A college degree is often considered as the premier path toward opportunities to experience upward mobility in our nation's economy. Will it be worth it for your children, though?
A new projection of the total cost of a 4-year degree might have you think twice on that.
According to Credit.com's Karen Price Mueller, the cost to send your children will exceed an exorbitant $500,000 for all four years.
Mueller enlisted the help of certified financial planner Matthew DeFelice of U.S. Financial Services to lay out the potential cost and how much a parent should consider saving, using the concept of having a newborn in the family as an example.
To pay, in full, for your child's college education, would require saving $1,231 per month, or $14,775 per year, for the next 18 years of your child's adolescence. DeFelice projected this based on a zero balance in a 529 College Savings account.
Granted, the $500,000 total is a general estimation. The exact numbers for some specific universities are still very eye-opening. The College Board recently reported on current college tuition averages, stating that a "moderate" tuition for a private university averaged nearly $50,000 per year, while in-state public college averaged just under $30,000 per year.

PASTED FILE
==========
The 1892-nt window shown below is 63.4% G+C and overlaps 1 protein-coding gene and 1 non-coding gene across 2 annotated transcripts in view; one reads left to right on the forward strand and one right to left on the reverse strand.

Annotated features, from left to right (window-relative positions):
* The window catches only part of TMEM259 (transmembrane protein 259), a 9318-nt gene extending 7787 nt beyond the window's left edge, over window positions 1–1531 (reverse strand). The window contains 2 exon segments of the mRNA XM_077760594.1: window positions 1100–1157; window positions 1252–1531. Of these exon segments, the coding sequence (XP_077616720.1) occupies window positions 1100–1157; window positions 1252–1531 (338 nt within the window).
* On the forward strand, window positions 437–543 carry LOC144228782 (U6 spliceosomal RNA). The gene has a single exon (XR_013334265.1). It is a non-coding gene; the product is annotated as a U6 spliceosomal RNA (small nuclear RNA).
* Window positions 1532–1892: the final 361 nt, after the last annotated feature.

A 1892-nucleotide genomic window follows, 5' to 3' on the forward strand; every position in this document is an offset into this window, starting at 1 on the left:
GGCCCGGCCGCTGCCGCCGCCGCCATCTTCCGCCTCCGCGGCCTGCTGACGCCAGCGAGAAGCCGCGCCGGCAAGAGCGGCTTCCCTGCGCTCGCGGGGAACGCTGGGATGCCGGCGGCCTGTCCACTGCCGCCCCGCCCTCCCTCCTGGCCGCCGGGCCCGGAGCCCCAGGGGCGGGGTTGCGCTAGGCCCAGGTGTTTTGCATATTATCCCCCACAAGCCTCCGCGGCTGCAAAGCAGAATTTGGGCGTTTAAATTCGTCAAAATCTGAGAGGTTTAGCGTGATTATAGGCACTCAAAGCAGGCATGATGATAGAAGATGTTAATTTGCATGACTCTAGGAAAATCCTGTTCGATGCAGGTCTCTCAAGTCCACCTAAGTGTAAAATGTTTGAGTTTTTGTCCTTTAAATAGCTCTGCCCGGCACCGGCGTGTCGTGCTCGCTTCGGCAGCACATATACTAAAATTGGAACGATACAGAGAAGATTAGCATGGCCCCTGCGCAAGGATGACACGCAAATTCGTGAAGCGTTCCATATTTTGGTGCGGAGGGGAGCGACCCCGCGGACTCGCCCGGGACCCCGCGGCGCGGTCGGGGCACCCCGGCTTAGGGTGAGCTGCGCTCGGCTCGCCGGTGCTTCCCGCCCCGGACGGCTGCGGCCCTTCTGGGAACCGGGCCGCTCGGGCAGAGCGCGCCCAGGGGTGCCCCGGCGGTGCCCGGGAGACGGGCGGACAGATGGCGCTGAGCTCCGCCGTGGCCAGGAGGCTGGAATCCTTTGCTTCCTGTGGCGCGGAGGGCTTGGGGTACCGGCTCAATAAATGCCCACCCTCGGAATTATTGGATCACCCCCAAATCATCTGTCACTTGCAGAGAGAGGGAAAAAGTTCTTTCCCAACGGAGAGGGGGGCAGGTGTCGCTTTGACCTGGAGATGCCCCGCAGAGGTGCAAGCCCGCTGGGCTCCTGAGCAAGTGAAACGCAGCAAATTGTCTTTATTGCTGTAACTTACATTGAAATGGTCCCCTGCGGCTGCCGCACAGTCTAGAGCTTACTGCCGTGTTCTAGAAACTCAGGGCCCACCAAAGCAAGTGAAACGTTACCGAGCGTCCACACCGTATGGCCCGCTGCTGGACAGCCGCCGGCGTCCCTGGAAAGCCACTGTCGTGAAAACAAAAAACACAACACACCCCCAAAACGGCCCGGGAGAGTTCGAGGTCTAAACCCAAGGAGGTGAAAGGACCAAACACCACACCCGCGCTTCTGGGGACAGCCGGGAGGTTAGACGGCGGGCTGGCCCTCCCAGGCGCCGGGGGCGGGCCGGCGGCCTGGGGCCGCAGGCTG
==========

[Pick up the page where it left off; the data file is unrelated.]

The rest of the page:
DeFelice projects that in 2037, exactly, the cost to attend a public university, like Rutgers, could cost $463,812—with tuition and room and board for all four years considered. Private schools, like Princeton, could be as much as $611,641 in all.
“My personal feeling is that something needs to be done about the skyrocketing cost of education in this country, but that is an argument for another day,” DeFelice told Mueller via the Credit.com analysis.
Some recommendations that were given included parents—and grandparents—spreading the costs among themselves with their child in order to pay for college as best they possibly can.
However, college savings accounts still remain as the most market-friendly way to save and pay for college, based on the current state of the economy.
This projection comes in lieu of a multi-billion dollar student loan crisis that will continue to compound and grow, exponentially, if this projection is true.
Do you believe this projection? Leave a reply in the comments and let us know.
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